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After 5 years of planning, politics: Ground broken on new Bus Rapid Transit line

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Ground was broken Thursday morning on what state and Milwaukee leaders are calling the future of public transit.

The first-of-its-kind bus line will help connect workers to downtown jobs and residents to health care.

A new east-west Bus Rapid Transit route will run from Van Buren and Wisconsin to the medical complex and beyond.

Before the project's official groundbreaking, work had already begun days earlier.

"This is a project that is long overdue," U.S. Rep. Gwen Moore said.

Supporters, like the Democratic Congresswoman praised the BRT, as it's come to be called.

The project will feature all-electric buses using dedicated lanes and elevated, accessible platforms to dramatically cut travel times.

Though the "rapid" buses won't actually exceed the speed limit.

The 9-mile route will link downtown, the Marquette University campus, the Milwaukee County Zoo and for suburban commuters, the Watertown Plank Park and Ride.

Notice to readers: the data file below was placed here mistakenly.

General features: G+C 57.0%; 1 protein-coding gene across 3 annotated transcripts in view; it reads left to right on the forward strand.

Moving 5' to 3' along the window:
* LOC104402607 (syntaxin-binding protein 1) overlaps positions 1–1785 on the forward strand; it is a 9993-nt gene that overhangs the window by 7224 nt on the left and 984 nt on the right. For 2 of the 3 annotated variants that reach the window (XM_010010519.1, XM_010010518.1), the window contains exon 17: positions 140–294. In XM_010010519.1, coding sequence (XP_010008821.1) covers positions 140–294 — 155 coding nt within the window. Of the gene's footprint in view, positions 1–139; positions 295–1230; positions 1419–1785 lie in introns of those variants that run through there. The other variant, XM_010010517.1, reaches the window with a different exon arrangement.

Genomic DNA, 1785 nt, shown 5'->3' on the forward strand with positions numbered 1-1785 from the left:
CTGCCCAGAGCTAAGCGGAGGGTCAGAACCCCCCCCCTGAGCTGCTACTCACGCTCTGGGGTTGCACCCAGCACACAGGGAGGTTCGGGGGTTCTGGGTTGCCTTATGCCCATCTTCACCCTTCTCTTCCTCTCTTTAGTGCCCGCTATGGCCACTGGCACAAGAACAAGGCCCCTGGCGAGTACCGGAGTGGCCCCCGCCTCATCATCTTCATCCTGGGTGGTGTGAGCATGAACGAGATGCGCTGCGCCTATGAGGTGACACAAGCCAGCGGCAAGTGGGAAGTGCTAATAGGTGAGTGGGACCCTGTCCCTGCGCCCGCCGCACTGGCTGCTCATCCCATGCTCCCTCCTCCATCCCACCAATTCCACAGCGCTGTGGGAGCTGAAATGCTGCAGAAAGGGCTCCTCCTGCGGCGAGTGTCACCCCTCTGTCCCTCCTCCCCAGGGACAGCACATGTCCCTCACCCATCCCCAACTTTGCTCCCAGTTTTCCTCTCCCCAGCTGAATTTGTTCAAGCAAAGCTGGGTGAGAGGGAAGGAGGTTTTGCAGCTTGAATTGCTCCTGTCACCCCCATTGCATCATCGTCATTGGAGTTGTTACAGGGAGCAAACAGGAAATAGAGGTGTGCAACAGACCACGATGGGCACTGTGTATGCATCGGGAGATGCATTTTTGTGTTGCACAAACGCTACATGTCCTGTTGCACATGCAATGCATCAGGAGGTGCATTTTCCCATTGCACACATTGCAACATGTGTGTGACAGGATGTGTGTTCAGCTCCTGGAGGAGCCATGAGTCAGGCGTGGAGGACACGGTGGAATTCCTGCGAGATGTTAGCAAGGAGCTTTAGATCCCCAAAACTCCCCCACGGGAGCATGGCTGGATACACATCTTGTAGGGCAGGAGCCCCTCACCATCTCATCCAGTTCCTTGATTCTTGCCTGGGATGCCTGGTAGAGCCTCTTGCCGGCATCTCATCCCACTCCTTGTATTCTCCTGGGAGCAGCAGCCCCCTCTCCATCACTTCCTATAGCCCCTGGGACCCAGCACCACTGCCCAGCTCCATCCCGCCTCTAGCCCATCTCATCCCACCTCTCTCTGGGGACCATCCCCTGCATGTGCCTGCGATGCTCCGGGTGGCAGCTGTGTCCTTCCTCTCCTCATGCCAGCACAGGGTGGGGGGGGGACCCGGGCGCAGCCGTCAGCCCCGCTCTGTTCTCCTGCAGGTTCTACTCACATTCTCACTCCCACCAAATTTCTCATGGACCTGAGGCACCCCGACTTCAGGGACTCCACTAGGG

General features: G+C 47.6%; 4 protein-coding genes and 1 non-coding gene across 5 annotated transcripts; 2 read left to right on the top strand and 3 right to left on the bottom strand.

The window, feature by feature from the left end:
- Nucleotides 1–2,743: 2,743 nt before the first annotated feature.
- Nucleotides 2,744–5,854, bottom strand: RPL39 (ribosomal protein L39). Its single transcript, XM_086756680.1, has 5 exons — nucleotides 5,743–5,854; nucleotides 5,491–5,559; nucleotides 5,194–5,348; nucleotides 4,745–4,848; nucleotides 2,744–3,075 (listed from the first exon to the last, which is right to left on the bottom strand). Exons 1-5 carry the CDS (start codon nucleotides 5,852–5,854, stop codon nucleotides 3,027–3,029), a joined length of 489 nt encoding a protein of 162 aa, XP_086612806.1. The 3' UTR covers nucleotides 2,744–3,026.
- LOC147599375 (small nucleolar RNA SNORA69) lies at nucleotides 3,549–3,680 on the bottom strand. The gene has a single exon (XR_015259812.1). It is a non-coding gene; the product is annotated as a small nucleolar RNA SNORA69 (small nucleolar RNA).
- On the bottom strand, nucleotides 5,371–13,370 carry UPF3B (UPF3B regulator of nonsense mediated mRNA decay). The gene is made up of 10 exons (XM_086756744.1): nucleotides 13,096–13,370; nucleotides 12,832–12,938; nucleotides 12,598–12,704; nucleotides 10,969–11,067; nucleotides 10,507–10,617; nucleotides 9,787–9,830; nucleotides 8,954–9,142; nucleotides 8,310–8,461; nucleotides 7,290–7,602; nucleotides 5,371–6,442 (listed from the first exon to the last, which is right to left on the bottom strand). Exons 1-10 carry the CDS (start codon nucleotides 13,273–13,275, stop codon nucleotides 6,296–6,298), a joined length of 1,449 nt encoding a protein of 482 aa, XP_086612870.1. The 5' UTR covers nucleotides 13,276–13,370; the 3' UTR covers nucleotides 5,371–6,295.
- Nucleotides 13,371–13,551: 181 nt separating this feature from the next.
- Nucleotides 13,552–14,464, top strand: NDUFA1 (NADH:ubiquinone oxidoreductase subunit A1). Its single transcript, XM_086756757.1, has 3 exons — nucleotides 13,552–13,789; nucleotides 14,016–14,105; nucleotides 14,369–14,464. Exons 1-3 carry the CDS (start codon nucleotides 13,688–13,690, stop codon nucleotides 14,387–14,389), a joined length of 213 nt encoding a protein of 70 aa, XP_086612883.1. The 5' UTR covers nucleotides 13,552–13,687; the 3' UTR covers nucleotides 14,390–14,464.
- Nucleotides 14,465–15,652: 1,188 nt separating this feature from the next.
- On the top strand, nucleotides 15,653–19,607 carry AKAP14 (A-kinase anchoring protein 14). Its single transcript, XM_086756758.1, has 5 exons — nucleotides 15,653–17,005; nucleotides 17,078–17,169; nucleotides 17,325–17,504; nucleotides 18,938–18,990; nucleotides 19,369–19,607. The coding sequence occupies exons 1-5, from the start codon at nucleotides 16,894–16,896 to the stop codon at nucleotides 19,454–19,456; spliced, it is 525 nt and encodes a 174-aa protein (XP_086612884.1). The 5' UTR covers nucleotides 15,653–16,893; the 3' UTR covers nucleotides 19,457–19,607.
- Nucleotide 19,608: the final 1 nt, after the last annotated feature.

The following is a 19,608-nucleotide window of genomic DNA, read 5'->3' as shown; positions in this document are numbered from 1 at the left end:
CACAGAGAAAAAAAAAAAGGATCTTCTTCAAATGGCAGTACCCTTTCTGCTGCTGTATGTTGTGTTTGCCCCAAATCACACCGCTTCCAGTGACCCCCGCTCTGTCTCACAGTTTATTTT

Workers will build 33 platform sites on the route.

One in particular may be one of the most critical to the project.

It will be in the heart of the regional medical complex and was something Moore said was essential to many residents who rely on public transit for access to health care.

"Non-drivers are real people," she said. "This is not an abstraction. These are people who, without a transportation system, can not make it out to Froedtert (Hospital)."

One of the stops on the route is nearly in Tom Caldwell's front yard.

But he saw the work as progress.

"I can understand why they're doing this to improve their system," Caldwell told WISN 12.

Gov. Tony Evers, Milwaukee Mayor Tom Barrett, Wauwatosa Mayor Dennis McBride and Milwaukee County Executive David Crowley were among those who took part in the ceremonial shovel-turning.

The $55 million project is funded primarily through a federal grant.

It was expected to begin operation late next year.

The east-west connection has been in the works since 2016.

From end-to-end, it was expected to cut current bus travel times by eight minutes.

READ MORE:After 5 years of planning, politics: Ground broken on new Bus Rapid Transit line

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